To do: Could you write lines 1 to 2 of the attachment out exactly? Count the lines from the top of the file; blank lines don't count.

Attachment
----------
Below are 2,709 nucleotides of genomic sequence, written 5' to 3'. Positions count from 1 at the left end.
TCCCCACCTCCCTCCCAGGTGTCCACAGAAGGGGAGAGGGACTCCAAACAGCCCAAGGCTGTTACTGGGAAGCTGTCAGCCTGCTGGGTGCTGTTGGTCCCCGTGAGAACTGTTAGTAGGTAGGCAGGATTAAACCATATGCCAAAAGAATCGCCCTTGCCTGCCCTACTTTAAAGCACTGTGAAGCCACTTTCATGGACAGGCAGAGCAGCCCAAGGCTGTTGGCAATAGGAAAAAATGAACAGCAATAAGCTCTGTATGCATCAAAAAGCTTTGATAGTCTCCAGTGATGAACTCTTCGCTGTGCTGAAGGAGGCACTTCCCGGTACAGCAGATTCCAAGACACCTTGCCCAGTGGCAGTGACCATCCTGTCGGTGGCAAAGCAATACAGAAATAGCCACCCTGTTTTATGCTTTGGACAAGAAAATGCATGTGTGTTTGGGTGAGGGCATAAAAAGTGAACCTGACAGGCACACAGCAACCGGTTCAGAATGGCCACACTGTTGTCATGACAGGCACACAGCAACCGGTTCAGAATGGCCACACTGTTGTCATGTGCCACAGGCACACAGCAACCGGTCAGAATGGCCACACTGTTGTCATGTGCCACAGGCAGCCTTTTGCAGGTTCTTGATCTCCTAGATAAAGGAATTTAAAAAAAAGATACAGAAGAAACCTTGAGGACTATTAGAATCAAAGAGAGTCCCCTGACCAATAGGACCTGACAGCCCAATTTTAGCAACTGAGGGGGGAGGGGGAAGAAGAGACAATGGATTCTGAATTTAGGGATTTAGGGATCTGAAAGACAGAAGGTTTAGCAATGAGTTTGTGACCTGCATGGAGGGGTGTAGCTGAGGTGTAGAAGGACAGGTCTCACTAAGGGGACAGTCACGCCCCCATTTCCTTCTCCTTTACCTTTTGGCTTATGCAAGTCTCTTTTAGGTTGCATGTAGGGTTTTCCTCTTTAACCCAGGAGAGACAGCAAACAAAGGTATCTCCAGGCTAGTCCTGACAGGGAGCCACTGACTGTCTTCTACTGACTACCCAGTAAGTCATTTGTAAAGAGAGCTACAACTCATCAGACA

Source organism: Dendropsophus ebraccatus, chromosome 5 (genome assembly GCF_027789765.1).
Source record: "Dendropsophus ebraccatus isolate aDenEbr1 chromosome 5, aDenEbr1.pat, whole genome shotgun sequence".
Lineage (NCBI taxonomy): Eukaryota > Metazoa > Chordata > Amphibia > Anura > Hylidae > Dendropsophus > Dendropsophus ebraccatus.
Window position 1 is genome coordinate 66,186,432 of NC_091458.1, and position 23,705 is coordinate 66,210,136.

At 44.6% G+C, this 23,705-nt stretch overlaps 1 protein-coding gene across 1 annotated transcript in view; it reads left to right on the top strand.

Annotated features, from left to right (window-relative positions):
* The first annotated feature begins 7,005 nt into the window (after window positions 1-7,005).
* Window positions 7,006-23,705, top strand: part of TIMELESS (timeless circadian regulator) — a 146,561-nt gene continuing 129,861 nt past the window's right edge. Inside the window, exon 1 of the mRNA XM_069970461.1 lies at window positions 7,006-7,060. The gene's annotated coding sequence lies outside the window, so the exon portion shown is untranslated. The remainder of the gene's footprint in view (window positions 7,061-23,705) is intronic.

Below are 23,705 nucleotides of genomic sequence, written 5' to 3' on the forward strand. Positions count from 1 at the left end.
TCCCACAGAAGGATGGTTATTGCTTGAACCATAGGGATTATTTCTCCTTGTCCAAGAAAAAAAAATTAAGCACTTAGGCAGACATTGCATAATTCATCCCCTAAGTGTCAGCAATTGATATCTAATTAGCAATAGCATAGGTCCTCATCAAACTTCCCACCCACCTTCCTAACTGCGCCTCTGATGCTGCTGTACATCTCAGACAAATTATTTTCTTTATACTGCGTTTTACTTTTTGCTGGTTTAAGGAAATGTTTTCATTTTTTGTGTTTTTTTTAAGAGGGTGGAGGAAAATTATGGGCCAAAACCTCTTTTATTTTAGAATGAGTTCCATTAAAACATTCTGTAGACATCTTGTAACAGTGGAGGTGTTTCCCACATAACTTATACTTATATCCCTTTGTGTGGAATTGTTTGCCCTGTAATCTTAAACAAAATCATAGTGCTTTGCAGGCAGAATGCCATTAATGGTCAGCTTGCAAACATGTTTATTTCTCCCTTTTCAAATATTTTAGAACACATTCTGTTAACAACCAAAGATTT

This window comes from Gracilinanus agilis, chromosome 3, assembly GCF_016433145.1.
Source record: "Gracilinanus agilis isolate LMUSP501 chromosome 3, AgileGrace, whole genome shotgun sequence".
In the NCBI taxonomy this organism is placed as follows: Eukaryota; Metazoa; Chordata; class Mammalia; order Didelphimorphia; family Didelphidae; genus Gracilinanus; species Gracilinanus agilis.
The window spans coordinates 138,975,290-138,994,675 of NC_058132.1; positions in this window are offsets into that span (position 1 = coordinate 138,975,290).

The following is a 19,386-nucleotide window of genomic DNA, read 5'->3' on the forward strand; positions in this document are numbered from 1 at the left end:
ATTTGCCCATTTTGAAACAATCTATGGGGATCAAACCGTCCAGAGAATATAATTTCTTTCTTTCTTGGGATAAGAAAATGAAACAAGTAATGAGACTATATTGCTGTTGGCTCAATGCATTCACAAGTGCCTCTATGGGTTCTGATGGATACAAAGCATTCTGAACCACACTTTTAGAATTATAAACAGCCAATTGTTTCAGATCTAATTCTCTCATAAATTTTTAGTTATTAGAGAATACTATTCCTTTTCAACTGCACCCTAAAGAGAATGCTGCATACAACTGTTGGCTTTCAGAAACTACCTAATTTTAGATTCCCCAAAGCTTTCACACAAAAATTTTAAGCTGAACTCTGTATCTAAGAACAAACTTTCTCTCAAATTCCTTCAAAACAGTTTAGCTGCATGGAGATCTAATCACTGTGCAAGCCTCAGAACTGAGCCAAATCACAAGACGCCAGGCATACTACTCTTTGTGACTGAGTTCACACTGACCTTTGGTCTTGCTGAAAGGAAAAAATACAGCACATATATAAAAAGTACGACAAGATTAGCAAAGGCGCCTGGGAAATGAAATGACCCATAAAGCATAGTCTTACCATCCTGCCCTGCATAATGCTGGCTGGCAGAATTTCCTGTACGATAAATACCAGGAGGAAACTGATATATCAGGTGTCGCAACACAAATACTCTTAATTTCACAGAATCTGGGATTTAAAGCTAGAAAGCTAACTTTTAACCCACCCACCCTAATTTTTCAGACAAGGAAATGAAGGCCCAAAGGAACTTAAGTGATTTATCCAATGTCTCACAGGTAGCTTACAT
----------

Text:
Below are 2,709 nucleotides of genomic sequence, written 5' to 3'. Positions count from 1 at the left end.
TCCCCACCTCCCTCCCAGGTGTCCACAGAAGGGGAGAGGGACTCCAAACAGCCCAAGGCTGTTACTGGGAAGCTGTCAGCCTGCTGGGTGCTGTTGGTCCCCGTGAGAACTGTTAGTAGGTAGGCAGGATTAAACCATATGCCAAAAGAATCGCCCTTGCCTGCCCTACTTTAAAGCACTGTGAAGCCACTTTCATGGACAGGCAGAGCAGCCCAAGGCTGTTGGCAATAGGAAAAAATGAACAGCAATAAGCTCTGTATGCATCAAAAAGCTTTGATAGTCTCCAGTGATGAACTCTTCGCTGTGCTGAAGGAGGCACTTCCCGGTACAGCAGATTCCAAGACACCTTGCCCAGTGGCAGTGACCATCCTGTCGGTGGCAAAGCAATACAGAAATAGCCACCCTGTTTTATGCTTTGGACAAGAAAATGCATGTGTGTTTGGGTGAGGGCATAAAAAGTGAACCTGACAGGCACACAGCAACCGGTTCAGAATGGCCACACTGTTGTCATGACAGGCACACAGCAACCGGTTCAGAATGGCCACACTGTTGTCATGTGCCACAGGCACACAGCAACCGGTCAGAATGGCCACACTGTTGTCATGTGCCACAGGCAGCCTTTTGCAGGTTCTTGATCTCCTAGATAAAGGAATTTAAAAAAAAGATACAGAAGAAACCTTGAGGACTATTAGAATCAAAGAGAGTCCCCTGACCAATAGGACCTGACAGCCCAATTTTAGCAACTGAGGGGGGAGGGGGAAGAAGAGACAATGGATTCTGAATTTAGGGATTTAGGGATCTGAAAGACAGAAGGTTTAGCAATGAGTTTGTGACCTGCATGGAGGGGTGTAGCTGAGGTGTAGAAGGACAGGTCTCACTAAGGGGACAGTCACGCCCCCATTTCCTTCTCCTTTACCTTTTGGCTTATGCAAGTCTCTTTTAGGTTGCATGTAGGGTTTTCCTCTTTAACCCAGGAGAGACAGCAAACAAAGGTATCTCCAGGCTAGTCCTGACAGGGAGCCACTGACTGTCTTCTACTGACTACCCAGTAAGTCATTTGTAAAGAGAGCTACAACTCATCAGACA